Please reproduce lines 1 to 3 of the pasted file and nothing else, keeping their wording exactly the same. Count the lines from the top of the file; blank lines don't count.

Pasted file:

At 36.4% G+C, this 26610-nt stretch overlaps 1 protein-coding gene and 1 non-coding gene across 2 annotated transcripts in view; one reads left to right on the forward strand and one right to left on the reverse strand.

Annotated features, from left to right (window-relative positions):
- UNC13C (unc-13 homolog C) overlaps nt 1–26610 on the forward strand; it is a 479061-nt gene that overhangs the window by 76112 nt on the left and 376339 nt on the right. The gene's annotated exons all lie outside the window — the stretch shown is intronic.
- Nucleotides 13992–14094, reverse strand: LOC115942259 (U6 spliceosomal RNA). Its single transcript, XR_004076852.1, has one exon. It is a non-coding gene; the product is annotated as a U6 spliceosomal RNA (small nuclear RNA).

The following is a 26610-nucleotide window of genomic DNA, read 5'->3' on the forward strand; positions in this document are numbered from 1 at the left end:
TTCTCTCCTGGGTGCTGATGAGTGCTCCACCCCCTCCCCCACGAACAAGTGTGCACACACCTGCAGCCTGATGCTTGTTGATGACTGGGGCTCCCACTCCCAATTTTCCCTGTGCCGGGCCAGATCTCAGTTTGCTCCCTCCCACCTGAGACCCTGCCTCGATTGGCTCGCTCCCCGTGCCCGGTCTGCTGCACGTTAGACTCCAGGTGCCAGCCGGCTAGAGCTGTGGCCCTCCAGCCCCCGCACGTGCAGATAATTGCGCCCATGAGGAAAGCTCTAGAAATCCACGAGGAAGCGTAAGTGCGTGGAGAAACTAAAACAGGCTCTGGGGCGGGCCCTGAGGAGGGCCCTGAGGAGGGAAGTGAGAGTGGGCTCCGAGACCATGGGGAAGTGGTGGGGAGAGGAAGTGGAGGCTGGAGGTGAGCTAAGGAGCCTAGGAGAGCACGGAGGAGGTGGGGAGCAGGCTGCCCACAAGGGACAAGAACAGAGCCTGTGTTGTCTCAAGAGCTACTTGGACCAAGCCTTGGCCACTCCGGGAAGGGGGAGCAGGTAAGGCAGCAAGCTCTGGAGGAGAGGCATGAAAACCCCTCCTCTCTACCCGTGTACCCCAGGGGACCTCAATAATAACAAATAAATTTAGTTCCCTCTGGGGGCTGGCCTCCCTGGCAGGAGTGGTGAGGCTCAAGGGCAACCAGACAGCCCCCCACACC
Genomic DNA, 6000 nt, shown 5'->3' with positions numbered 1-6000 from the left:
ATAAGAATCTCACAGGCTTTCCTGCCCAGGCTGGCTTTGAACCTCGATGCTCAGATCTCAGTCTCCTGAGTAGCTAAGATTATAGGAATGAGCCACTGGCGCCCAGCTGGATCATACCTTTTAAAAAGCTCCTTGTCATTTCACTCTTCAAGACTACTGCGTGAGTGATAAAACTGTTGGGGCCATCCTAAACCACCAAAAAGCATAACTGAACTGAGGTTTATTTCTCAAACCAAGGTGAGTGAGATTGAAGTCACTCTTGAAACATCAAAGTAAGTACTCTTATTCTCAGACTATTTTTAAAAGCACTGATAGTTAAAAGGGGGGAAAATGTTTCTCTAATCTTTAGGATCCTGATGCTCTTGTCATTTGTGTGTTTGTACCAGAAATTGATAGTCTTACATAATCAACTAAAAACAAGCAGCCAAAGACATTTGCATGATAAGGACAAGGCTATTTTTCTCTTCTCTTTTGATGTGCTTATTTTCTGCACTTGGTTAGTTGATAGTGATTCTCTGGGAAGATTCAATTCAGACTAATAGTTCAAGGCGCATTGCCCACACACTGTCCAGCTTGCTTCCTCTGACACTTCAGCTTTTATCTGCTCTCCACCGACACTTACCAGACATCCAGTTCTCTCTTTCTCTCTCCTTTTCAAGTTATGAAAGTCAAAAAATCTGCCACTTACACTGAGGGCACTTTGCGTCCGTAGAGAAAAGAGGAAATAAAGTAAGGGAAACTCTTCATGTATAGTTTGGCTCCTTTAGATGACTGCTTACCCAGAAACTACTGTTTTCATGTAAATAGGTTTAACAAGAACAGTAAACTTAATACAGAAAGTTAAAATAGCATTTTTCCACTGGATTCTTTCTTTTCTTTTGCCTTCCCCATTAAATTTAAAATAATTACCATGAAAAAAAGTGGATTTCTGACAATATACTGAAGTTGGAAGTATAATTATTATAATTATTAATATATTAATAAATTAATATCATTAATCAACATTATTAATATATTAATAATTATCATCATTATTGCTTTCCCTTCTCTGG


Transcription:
At 36.4% G+C, this 26610-nt stretch overlaps 1 protein-coding gene and 1 non-coding gene across 2 annotated transcripts in view; one reads left to right on the forward strand and one right to left on the reverse strand.

Annotated features, from left to right (window-relative positions):
- UNC13C (unc-13 homolog C) overlaps nt 1–26610 on the forward strand; it is a 479061-nt gene that overhangs the window by 76112 nt on the left and 376339 nt on the right. The gene's annotated exons all lie outside the window — the stretch shown is intronic.